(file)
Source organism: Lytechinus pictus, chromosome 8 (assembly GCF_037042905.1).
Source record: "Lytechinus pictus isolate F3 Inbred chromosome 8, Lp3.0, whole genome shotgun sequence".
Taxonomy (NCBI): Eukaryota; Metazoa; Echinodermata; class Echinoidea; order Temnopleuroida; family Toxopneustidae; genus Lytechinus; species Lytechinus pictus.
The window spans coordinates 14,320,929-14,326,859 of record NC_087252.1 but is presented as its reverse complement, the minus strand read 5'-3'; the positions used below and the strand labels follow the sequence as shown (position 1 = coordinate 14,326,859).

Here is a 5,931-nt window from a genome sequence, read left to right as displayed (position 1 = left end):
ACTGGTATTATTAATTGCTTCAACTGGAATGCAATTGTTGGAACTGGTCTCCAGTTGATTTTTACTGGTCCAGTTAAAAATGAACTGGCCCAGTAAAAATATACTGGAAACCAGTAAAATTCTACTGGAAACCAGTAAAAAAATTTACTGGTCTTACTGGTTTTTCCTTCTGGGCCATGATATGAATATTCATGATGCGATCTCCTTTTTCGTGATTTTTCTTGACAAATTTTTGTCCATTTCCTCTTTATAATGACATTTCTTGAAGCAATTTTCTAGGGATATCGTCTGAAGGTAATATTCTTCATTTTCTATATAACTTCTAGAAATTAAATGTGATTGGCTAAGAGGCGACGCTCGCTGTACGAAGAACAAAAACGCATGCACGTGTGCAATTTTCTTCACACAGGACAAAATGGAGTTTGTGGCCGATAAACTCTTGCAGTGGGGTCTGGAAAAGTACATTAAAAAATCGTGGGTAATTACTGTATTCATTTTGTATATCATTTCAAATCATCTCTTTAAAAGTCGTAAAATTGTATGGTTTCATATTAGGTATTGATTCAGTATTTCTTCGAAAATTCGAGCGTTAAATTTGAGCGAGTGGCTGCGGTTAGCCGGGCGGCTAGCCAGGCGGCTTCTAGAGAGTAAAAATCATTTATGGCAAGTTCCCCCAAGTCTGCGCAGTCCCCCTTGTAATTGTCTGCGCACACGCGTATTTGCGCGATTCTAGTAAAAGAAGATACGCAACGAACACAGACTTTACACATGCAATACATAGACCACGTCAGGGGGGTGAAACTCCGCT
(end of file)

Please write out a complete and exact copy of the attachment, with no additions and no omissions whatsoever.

Source organism: Lytechinus pictus, chromosome 8 (assembly GCF_037042905.1).
Source record: "Lytechinus pictus isolate F3 Inbred chromosome 8, Lp3.0, whole genome shotgun sequence".
Taxonomy (NCBI): Eukaryota; Metazoa; Echinodermata; class Echinoidea; order Temnopleuroida; family Toxopneustidae; genus Lytechinus; species Lytechinus pictus.
The window spans coordinates 14,320,929-14,326,859 of record NC_087252.1 but is presented as its reverse complement, the minus strand read 5'-3'; the positions used below and the strand labels follow the sequence as shown (position 1 = coordinate 14,326,859).

Here is a 5,931-nt window from a genome sequence, read left to right as displayed (position 1 = left end):
ACTGGTATTATTAATTGCTTCAACTGGAATGCAATTGTTGGAACTGGTCTCCAGTTGATTTTTACTGGTCCAGTTAAAAATGAACTGGCCCAGTAAAAATATACTGGAAACCAGTAAAATTCTACTGGAAACCAGTAAAAAAATTTACTGGTCTTACTGGTTTTTCCTTCTGGGCCATGATATGAATATTCATGATGCGATCTCCTTTTTCGTGATTTTTCTTGACAAATTTTTGTCCATTTCCTCTTTATAATGACATTTCTTGAAGCAATTTTCTAGGGATATCGTCTGAAGGTAATATTCTTCATTTTCTATATAACTTCTAGAAATTAAATGTGATTGGCTAAGAGGCGACGCTCGCTGTACGAAGAACAAAAACGCATGCACGTGTGCAATTTTCTTCACACAGGACAAAATGGAGTTTGTGGCCGATAAACTCTTGCAGTGGGGTCTGGAAAAGTACATTAAAAAATCGTGGGTAATTACTGTATTCATTTTGTATATCATTTCAAATCATCTCTTTAAAAGTCGTAAAATTGTATGGTTTCATATTAGGTATTGATTCAGTATTTCTTCGAAAATTCGAGCGTTAAATTTGAGCGAGTGGCTGCGGTTAGCCGGGCGGCTAGCCAGGCGGCTTCTAGAGAGTAAAAATCATTTATGGCAAGTTCCCCCAAGTCTGCGCAGTCCCCCTTGTAATTGTCTGCGCACACGCGTATTTGCGCGATTCTAGTAAAAGAAGATACGCAACGAACACAGACTTTACACATGCAATACATAGACCACGTCAGGGGGGTGAAACTCCGCT